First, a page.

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  #111  
Old 11-16-2013, 11:38 PM
Polecatty Polecatty is offline
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Originally Posted by Romy View Post
My sight hounds are generally good with other smaller dogs, but the example given was greyhound. Most greyhounds in this country never see a non greyhound dog breed in their lives, much less a small dog, until they're off the racetrack. For many of them they're already 4+ years old when that happens.
Yes, track dogs are a very different animal, aren't they? I would hesitate to tar sighthounds in general with the behaviour that some track dogs exhibit, though, as their rearing is quite unique and doesn't always promote mental stability. I've never seen the same issues in coldblood greys.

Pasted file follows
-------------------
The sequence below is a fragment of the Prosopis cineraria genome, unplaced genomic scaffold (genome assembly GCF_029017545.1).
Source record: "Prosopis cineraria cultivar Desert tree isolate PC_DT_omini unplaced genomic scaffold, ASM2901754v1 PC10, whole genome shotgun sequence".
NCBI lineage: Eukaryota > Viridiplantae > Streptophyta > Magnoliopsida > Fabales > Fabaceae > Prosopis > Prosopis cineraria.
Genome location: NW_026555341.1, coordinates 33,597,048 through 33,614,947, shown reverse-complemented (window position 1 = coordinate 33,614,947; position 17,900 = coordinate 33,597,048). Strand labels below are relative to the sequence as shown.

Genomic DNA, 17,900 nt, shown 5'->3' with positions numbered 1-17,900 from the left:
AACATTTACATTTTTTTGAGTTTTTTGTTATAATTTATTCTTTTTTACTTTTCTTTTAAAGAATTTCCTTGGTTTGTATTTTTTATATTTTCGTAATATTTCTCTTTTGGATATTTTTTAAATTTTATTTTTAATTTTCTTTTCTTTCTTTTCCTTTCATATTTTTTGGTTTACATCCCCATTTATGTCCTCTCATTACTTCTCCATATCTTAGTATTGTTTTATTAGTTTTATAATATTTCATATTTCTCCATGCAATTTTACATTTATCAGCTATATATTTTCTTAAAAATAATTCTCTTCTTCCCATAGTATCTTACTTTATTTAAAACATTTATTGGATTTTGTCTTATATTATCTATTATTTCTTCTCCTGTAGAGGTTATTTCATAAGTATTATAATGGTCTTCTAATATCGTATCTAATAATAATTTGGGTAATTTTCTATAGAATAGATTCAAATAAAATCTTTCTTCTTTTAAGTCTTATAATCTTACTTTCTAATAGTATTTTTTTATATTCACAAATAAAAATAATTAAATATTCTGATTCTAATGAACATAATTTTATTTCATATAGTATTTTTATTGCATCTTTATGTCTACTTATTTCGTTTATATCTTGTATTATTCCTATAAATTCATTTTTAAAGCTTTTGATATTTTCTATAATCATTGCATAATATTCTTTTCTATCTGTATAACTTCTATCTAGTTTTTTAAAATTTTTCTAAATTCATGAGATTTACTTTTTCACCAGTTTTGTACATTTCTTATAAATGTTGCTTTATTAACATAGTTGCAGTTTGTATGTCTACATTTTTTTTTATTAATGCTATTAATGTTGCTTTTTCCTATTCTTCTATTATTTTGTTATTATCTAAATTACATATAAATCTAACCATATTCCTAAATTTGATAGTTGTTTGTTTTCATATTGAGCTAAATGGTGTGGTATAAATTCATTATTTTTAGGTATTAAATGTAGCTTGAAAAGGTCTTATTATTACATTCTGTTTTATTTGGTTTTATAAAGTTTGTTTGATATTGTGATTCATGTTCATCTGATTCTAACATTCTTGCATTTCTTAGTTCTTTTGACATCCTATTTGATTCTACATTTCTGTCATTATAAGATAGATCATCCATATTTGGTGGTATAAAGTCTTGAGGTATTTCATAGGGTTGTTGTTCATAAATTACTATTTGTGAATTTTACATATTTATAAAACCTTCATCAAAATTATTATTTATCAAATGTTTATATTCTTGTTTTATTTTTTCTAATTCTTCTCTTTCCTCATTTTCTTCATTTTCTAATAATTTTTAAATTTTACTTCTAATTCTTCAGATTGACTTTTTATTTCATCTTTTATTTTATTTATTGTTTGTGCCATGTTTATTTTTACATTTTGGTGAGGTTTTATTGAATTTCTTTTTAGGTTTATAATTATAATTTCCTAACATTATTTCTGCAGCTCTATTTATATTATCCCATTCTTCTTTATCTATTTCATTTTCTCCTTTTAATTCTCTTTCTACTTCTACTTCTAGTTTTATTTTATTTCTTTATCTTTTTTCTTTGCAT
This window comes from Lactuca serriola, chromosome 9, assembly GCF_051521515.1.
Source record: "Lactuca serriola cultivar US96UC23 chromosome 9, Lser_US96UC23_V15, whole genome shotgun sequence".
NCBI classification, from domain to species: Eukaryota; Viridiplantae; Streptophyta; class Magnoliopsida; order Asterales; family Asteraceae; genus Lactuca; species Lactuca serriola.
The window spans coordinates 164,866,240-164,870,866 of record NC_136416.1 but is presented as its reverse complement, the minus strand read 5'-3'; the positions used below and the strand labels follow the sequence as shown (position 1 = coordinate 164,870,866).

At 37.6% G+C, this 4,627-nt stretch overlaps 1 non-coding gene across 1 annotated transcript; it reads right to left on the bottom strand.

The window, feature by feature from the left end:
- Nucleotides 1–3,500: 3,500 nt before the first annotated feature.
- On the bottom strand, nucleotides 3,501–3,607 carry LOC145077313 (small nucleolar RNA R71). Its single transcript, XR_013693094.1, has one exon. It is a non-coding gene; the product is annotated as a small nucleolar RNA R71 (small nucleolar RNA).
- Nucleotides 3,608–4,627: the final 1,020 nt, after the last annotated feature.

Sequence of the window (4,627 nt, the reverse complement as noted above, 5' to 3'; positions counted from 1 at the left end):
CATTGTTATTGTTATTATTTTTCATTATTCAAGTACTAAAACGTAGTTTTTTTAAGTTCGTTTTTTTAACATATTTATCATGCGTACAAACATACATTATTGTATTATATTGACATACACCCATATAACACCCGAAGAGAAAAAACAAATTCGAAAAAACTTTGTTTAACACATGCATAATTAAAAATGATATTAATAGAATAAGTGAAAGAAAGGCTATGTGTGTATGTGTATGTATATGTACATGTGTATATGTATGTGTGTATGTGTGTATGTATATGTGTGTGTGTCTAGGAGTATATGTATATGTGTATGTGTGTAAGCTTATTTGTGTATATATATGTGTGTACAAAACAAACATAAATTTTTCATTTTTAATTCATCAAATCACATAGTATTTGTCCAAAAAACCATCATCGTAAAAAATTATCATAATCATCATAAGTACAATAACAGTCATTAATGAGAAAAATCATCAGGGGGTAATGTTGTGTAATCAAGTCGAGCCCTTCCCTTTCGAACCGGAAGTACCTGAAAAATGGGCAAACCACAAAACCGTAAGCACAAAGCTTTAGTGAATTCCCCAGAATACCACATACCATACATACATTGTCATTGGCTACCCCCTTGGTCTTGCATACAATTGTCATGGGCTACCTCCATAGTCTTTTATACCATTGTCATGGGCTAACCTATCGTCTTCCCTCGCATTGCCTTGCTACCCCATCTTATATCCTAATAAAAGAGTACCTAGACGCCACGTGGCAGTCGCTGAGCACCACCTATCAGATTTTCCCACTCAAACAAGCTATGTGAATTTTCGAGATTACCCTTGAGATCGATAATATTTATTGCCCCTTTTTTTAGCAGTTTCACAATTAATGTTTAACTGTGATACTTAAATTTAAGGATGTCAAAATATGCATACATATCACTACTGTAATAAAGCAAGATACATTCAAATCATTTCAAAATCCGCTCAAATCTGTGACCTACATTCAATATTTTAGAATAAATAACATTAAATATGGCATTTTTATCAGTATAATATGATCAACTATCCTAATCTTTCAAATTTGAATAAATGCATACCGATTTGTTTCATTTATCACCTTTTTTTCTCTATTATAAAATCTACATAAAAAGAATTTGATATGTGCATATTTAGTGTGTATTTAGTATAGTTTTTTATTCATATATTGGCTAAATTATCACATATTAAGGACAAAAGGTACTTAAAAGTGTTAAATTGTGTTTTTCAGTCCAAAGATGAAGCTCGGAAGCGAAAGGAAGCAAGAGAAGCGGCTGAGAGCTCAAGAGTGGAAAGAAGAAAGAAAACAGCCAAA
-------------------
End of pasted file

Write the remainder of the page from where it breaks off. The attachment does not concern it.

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  #112  
Old 11-17-2013, 12:00 AM
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Originally Posted by Polecatty View Post
Yes, track dogs are a very different animal, aren't they? I would hesitate to tar sighthounds in general with the behaviour that some track dogs exhibit, though, as their rearing is quite unique and doesn't always promote mental stability. I've never seen the same issues in coldblood greys.
Just like track HORSES are also a whole different animal that suffer with a lot lf the same problems as greyhounds (aggression/ lack of social skills with other horses, fearfulness of "different" looking horses like paints, Appaloosas and even palominos ).